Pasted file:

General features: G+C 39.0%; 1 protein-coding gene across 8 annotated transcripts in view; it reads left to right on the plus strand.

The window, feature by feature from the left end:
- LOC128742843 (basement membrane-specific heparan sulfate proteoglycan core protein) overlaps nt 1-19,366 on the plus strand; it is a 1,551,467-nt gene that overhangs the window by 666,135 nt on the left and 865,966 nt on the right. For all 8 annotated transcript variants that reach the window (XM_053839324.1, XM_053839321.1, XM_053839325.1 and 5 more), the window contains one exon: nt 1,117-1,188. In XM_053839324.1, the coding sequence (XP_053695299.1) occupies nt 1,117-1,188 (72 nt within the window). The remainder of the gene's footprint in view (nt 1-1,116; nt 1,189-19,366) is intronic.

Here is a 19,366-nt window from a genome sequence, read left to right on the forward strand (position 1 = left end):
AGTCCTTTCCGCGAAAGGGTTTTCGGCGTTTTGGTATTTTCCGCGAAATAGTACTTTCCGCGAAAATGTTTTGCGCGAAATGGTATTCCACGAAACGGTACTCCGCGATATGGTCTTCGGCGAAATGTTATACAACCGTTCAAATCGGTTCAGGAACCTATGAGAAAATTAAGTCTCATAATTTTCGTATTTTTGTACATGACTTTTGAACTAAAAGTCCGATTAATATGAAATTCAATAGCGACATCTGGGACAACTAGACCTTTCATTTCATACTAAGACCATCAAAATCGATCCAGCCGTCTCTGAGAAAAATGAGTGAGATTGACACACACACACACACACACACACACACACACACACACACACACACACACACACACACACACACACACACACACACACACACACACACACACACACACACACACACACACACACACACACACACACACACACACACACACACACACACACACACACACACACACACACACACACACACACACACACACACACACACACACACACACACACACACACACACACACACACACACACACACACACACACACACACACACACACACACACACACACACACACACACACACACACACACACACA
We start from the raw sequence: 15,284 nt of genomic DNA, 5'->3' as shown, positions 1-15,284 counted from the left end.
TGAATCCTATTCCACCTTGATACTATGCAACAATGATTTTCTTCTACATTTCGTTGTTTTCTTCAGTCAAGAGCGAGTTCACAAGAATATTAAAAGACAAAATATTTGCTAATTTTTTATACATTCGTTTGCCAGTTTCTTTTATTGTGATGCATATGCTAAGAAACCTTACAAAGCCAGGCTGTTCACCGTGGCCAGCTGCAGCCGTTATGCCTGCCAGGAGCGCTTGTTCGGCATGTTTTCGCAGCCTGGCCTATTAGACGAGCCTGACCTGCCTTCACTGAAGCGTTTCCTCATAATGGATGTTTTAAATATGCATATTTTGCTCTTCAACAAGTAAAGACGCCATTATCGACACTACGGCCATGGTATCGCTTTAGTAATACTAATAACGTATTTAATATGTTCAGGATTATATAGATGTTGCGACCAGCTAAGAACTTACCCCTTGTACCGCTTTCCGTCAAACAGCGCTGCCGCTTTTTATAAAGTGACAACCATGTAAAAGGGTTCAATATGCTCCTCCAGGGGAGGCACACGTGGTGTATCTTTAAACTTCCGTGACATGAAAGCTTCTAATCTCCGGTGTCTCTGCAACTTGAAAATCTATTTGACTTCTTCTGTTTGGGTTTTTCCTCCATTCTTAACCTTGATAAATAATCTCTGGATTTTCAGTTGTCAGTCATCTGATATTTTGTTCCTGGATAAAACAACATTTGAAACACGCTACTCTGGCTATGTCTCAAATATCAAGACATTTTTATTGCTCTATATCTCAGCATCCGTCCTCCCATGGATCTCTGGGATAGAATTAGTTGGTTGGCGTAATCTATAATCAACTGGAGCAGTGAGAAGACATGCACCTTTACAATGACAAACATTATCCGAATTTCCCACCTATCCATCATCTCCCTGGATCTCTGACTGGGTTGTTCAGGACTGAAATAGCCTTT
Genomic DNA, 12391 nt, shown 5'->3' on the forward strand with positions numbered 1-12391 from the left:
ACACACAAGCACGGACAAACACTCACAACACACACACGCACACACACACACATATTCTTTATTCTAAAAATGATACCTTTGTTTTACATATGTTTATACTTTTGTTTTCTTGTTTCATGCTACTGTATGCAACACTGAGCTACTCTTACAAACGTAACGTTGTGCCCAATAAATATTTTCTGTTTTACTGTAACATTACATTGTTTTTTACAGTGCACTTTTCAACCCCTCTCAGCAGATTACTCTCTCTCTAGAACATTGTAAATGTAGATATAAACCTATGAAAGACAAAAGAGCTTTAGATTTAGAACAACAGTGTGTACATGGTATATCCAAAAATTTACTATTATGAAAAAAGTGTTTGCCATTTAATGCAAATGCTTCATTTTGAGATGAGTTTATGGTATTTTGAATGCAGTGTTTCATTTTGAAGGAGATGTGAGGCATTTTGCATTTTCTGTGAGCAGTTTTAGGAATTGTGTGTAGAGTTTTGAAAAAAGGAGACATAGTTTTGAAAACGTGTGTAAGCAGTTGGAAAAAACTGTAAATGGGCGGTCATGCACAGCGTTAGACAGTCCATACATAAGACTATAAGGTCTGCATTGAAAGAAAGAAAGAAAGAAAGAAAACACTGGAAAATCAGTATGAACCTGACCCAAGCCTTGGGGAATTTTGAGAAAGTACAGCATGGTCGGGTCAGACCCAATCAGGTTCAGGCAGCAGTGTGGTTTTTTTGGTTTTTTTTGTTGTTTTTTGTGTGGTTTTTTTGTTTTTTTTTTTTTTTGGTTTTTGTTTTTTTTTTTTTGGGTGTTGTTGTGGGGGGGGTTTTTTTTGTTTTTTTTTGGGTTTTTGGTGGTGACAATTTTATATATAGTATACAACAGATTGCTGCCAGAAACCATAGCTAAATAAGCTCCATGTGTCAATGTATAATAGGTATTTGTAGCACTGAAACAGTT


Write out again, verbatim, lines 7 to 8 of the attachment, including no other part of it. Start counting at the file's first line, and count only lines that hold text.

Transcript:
TGAATCCTATTCCACCTTGATACTATGCAACAATGATTTTCTTCTACATTTCGTTGTTTTCTTCAGTCAAGAGCGAGTTCACAAGAATATTAAAAGACAAAATATTTGCTAATTTTTTATACATTCGTTTGCCAGTTTCTTTTATTGTGATGCATATGCTAAGAAACCTTACAAAGCCAGGCTGTTCACCGTGGCCAGCTGCAGCCGTTATGCCTGCCAGGAGCGCTTGTTCGGCATGTTTTCGCAGCCTGGCCTATTAGACGAGCCTGACCTGCCTTCACTGAAGCGTTTCCTCATAATGGATGTTTTAAATATGCATATTTTGCTCTTCAACAAGTAAAGACGCCATTATCGACACTACGGCCATGGTATCGCTTTAGTAATACTAATAACGTATTTAATATGTTCAGGATTATATAGATGTTGCGACCAGCTAAGAACTTACCCCTTGTACCGCTTTCCGTCAAACAGCGCTGCCGCTTTTTATAAAGTGACAACCATGTAAAAGGGTTCAATATGCTCCTCCAGGGGAGGCACACGTGGTGTATCTTTAAACTTCCGTGACATGAAAGCTTCTAATCTCCGGTGTCTCTGCAACTTGAAAATCTATTTGACTTCTTCTGTTTGGGTTTTTCCTCCATTCTTAACCTTGATAAATAATCTCTGGATTTTCAGTTGTCAGTCATCTGATATTTTGTTCCTGGATAAAACAACATTTGAAACACGCTACTCTGGCTATGTCTCAAATATCAAGACATTTTTATTGCTCTATATCTCAGCATCCGTCCTCCCATGGATCTCTGGGATAGAATTAGTTGGTTGGCGTAATCTATAATCAACTGGAGCAGTGAGAAGACATGCACCTTTACAATGACAAACATTATCCGAATTTCCCACCTATCCATCATCTCCCTGGATCTCTGACTGGGTTGTTCAGGACTGAAATAGCCTTT
Genomic DNA, 12391 nt, shown 5'->3' on the forward strand with positions numbered 1-12391 from the left: